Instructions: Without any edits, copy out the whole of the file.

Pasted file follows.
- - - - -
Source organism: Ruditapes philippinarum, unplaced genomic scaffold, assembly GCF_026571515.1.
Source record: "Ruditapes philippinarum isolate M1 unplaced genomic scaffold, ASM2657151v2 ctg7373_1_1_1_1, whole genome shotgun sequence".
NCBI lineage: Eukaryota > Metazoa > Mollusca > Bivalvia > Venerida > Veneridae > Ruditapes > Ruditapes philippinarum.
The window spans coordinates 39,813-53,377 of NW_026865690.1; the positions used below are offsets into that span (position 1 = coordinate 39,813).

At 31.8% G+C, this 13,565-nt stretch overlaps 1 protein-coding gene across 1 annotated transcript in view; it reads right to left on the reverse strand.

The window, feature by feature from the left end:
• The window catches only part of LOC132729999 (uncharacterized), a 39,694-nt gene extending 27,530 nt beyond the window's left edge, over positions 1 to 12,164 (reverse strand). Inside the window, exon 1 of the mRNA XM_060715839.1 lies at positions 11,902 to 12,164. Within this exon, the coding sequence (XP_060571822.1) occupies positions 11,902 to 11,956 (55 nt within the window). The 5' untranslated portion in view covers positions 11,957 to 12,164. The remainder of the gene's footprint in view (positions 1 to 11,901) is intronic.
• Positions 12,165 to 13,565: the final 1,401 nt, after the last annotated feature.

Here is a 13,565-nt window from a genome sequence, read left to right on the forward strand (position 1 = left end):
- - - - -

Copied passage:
Source organism: Ruditapes philippinarum, unplaced genomic scaffold, assembly GCF_026571515.1.
Source record: "Ruditapes philippinarum isolate M1 unplaced genomic scaffold, ASM2657151v2 ctg7373_1_1_1_1, whole genome shotgun sequence".
NCBI lineage: Eukaryota > Metazoa > Mollusca > Bivalvia > Venerida > Veneridae > Ruditapes > Ruditapes philippinarum.
The window spans coordinates 39,813-53,377 of NW_026865690.1; the positions used below are offsets into that span (position 1 = coordinate 39,813).

At 31.8% G+C, this 13,565-nt stretch overlaps 1 protein-coding gene across 1 annotated transcript in view; it reads right to left on the reverse strand.

The window, feature by feature from the left end:
• The window catches only part of LOC132729999 (uncharacterized), a 39,694-nt gene extending 27,530 nt beyond the window's left edge, over positions 1 to 12,164 (reverse strand). Inside the window, exon 1 of the mRNA XM_060715839.1 lies at positions 11,902 to 12,164. Within this exon, the coding sequence (XP_060571822.1) occupies positions 11,902 to 11,956 (55 nt within the window). The 5' untranslated portion in view covers positions 11,957 to 12,164. The remainder of the gene's footprint in view (positions 1 to 11,901) is intronic.
• Positions 12,165 to 13,565: the final 1,401 nt, after the last annotated feature.

Here is a 13,565-nt window from a genome sequence, read left to right on the forward strand (position 1 = left end):